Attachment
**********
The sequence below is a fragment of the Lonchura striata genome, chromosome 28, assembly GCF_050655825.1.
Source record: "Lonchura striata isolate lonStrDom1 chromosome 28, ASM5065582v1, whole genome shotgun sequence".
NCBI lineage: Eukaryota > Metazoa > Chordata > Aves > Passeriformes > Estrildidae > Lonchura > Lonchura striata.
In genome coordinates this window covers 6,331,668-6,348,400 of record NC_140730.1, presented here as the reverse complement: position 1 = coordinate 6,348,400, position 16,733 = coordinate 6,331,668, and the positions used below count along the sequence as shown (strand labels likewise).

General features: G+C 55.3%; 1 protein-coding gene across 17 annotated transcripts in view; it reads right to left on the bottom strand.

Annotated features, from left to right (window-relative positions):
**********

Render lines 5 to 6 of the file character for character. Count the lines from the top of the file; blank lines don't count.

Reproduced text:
General features: G+C 55.3%; 1 protein-coding gene across 17 annotated transcripts in view; it reads right to left on the bottom strand.

Annotated features, from left to right (window-relative positions):